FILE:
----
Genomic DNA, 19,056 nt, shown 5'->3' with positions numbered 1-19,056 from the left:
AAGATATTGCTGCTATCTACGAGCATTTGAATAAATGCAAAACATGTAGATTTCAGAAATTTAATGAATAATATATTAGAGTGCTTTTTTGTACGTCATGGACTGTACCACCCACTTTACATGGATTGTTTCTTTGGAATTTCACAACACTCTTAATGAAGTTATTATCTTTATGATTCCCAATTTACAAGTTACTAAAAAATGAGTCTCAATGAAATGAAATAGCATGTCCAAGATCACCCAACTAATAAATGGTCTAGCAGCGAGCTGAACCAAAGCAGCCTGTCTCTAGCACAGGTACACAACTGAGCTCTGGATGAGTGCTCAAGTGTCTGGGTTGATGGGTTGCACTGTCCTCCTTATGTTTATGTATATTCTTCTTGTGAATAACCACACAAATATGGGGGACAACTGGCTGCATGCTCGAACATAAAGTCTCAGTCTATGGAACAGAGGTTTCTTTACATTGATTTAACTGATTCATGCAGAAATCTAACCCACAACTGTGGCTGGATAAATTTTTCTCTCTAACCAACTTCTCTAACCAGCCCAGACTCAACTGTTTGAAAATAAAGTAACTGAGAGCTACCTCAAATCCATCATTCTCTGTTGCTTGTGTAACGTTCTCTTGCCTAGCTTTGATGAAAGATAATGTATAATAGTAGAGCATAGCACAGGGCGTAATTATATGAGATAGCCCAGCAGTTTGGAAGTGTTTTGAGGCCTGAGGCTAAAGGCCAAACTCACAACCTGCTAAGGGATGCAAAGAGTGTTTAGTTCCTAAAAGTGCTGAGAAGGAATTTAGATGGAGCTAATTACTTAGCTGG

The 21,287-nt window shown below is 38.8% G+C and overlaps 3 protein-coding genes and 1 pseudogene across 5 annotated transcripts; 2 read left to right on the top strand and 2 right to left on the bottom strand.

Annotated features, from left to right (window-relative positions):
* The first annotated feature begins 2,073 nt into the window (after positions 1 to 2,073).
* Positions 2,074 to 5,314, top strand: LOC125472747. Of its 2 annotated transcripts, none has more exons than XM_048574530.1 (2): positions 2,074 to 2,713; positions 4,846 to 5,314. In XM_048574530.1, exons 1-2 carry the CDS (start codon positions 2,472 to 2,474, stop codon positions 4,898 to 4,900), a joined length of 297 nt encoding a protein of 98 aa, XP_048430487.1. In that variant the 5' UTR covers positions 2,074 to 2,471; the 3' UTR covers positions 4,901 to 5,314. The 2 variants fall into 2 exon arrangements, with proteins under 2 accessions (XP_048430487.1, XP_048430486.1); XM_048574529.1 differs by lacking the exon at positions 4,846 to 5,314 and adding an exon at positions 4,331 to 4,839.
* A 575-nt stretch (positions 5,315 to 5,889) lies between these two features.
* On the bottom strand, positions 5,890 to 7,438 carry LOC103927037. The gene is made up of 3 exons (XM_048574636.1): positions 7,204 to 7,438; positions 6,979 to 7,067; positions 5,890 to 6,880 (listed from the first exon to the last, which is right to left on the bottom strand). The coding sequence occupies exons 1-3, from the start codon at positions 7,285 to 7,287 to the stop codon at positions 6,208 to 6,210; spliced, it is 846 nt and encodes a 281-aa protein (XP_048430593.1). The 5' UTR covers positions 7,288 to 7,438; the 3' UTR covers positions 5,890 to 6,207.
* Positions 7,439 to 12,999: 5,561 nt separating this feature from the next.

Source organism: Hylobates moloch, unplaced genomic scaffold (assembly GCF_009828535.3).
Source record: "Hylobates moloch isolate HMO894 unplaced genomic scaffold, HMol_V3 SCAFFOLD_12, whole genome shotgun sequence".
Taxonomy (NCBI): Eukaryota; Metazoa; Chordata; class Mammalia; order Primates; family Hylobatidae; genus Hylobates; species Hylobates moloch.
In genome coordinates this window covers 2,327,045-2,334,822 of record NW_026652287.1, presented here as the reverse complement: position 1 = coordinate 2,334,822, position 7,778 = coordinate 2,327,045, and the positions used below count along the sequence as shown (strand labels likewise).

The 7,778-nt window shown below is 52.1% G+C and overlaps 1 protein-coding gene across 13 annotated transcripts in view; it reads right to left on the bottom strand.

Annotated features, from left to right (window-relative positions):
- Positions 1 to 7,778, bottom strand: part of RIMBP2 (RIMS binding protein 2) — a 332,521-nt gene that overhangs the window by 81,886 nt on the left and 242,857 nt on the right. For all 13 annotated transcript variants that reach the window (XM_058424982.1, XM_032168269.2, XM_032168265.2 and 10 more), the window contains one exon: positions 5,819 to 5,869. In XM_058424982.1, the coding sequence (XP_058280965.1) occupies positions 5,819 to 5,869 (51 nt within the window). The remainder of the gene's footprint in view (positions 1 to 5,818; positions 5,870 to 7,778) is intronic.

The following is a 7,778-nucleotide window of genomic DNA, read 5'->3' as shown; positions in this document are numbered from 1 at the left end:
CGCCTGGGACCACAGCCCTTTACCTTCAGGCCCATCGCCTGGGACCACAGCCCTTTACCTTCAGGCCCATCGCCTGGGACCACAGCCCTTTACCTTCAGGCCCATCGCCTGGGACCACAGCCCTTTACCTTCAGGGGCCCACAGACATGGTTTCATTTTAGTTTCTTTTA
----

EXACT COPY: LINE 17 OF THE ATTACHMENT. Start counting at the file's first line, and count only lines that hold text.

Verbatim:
The following is a 7,778-nucleotide window of genomic DNA, read 5'->3' as shown; positions in this document are numbered from 1 at the left end: